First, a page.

A decade ago when I was hired as a faculty member in the Rancho Santiago Community College District I was proud to be part of a team of faculty, staff and administration that put the well being of our community’s students first.
It was clear when Chancellor Raul Rodriguez arrived in 2010 that priorities shifted. Immediately it became obvious students were not a priority. While he’ll be the first to blame someone or something for the problems under his watch, his excuses have worn thin.
At the same time he was working on a special project to help Saudi Arabian college students, Santa Ana College students had to resort to selling hot dogs to save their classes from being cut. While dozens of employees were laid off, Chancellor Rodriguez gladly accepted $2500 a month for seven years (yes, that’s right – seven years) to pay for his relocation to Orange County from Northern California. And after he told faculty they had to work more for less, his relocation expenses were added to his base salary to boost his pension which was later deemed illegal. There are many more examples of hypocrisy under Rodriguez’s leadership, but it’s the health of our students that has been compromised and prompted me to finally express my outrage.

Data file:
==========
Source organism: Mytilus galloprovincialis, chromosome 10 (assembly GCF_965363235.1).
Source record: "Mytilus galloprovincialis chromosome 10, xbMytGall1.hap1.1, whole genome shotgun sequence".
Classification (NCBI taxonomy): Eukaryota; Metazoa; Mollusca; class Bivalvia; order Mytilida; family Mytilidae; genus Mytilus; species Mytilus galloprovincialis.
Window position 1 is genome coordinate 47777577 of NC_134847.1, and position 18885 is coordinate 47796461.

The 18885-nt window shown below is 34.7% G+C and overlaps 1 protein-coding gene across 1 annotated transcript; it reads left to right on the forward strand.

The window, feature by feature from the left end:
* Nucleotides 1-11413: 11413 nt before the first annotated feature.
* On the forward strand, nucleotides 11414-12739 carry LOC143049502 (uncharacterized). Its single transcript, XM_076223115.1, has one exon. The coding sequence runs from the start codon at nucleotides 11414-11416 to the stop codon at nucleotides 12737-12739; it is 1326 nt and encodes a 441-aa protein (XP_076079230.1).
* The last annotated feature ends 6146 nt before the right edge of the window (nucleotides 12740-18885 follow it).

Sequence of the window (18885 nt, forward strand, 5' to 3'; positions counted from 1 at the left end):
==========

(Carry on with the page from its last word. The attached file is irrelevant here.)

Santa Ana College serves over 30,000 students. The student health center is a vital part of the campus and is staffed with medical personnel to assist students with a variety of services from emergencies to routine visits – visits that they may not be able to afford on their own. Students pay a mandatory health fee for the staffing of the health center which includes a medical doctor and nurses on site.
For more than a month now the hours at Santa Ana College’s health center have been cut from over 30 hours a week to 13. Anyone needing medical assistance on a Tuesday or Friday will be turned away. On the other three days there is minimal staffing, often without a medical doctor.
The disregard for students’ health is about as low as the leadership can go in the Rancho District. Using taxpayer dollars for ventures abroad and salary spiking is one thing, but attempting to save money at the expense of the health of our community’s students lowers the bar to a level this District has never seen before.
Chancellor Rodriguez has shown this community he has no problem singling out groups. He informed his own employees that women and Jews were unable to travel to Saudi Arabia to participate on his special project. As a Jewish woman I found this statement despicable and as an employee I felt unworthy that I was part of a group singled out.
I can only hope that because Santa Ana College students are often poor and underrepresented that Chancellor Rodriguez doesn’t feel they too are unworthy.
Renee Miller was a Professor, Disabled Students Program and Services at Santa Ana College for eleven years before her retirement in December.
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